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A facilitatory effect on the induction of long-term potentiation in vivo by chronic administration of antisense oligodeoxynucleotides against catalytic subunits of calcineurin

Molecular Brain Research
Publication Date
DOI: 10.1016/0169-328x(96)00094-0
  • Long-Term Potentiation
  • Antisense Dna
  • Hippocampus
  • Ca1
  • Synaptic Plasticity
  • Protein Phosphatase
  • Calcineurin
  • Fk506
  • Biology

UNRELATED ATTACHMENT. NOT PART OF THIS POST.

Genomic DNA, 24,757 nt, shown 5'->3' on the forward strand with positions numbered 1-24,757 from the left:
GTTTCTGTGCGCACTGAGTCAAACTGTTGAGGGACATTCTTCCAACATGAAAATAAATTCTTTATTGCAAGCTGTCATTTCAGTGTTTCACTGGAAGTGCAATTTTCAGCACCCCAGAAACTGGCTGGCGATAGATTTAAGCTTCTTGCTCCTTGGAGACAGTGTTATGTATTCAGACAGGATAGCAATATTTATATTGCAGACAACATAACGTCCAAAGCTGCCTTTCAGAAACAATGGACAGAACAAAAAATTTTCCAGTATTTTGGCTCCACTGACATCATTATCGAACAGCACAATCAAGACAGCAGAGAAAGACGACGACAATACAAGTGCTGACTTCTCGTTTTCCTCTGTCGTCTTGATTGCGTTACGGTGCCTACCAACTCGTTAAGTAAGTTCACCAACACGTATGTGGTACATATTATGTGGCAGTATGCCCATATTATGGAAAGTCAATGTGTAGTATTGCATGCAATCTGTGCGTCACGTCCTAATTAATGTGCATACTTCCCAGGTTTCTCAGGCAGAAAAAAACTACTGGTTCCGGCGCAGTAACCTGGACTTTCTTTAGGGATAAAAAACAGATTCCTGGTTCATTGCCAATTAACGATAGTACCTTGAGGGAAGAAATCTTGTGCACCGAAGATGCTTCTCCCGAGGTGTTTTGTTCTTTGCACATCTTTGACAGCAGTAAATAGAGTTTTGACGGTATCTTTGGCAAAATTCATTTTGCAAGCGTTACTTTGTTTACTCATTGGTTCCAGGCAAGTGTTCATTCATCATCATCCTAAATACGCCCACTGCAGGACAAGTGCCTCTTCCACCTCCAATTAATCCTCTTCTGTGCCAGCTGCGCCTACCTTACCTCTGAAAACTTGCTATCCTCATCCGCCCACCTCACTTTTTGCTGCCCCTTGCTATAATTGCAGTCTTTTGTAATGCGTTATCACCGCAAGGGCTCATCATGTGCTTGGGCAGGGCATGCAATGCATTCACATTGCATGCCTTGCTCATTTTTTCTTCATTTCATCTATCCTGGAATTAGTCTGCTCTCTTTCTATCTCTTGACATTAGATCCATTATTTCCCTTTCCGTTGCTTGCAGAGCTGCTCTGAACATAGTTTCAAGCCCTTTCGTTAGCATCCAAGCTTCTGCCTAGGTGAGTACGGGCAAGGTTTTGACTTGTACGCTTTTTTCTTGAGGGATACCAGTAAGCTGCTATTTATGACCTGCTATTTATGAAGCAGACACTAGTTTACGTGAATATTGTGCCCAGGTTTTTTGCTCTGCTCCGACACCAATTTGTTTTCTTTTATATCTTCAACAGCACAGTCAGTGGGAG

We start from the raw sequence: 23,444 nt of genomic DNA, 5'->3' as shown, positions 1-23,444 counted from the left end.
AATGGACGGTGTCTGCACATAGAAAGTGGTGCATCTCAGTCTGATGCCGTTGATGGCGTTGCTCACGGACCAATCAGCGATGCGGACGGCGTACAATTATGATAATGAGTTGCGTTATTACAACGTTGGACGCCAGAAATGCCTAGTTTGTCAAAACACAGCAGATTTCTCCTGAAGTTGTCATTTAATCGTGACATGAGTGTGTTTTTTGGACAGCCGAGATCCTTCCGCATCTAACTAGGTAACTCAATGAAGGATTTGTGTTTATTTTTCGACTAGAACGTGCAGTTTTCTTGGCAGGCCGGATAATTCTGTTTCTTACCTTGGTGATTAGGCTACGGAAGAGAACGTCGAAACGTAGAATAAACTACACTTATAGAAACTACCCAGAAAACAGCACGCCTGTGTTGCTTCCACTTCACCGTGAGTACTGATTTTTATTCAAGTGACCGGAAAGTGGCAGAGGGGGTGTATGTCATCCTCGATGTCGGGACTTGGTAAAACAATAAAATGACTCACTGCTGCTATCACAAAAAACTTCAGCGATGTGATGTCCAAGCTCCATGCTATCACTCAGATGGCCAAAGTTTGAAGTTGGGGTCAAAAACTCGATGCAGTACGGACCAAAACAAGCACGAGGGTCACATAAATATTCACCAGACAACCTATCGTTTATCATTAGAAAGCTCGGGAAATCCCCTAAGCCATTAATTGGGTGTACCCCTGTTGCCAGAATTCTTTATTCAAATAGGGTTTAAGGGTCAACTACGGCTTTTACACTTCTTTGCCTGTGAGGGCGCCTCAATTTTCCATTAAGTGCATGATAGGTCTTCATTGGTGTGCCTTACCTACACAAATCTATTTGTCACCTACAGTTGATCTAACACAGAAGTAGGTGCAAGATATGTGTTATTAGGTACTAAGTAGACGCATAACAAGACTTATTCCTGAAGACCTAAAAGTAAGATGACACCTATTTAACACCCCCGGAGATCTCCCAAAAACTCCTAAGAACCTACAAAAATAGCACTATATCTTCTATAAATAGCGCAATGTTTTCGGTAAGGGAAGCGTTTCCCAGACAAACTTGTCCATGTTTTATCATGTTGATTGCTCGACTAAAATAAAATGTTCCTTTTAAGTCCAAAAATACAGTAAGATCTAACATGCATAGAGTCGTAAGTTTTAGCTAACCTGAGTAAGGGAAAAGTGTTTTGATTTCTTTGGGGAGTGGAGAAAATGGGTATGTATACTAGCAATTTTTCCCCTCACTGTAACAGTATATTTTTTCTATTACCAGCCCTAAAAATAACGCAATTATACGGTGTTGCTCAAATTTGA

Abstract A rise in Ca 2+ concentration at postsynaptic sites provides an initial step in inducing both the long-term potentiation (LTP) and long-term depression (LTD) in the CA1 region of the hippocampus. LTP induction requires the activation of Ca 2+-sensitive protein kinases following the rise in Ca 2+. By contrast, the activity of protein phosphatase(s) appears to be critical to induce LTD. Here we demonstrate that inhibition of the synthesis of calcineurin Aα and Aβ, catalytic subunits of Ca 2+/calmodulin-(CaM) dependent protein phosphatase, reduces the threshold of induction for commissural-CA1 LTP in anesthetized rats. In rats administered antisense oligodeoxynucleotides (ODNs) against calcineurin Aα and Aβ intraventricularly for 7 days, a brief tetanic stimulation to the CA3 region, which in the control case was below threshold for the induction of LTP, now produced a long-lasting increase in both the EPSP slope and the amplitude of population spike recorded from the commissural-CA1 pathway. Western blot analysis of calcineurin showed that the threshold reduction was accompanied by a selective decrease in the protein levels in the hippocampus. Thus our study provides direct evidence that calcineurin per se has an antagonizing role in LTP induction. Complementary experiments with the selective calcineurin inhibitor, FK506, also showed the reduction of LTP threshold in a dose-dependent manner. These results, together with previous studies, support the hypothesis that the quantitative phosphorylation level of critical intracellular proteins determines whether the synaptic efficacy will increase or decrease after the activity-dependent rise in postsynaptic Ca 2+.

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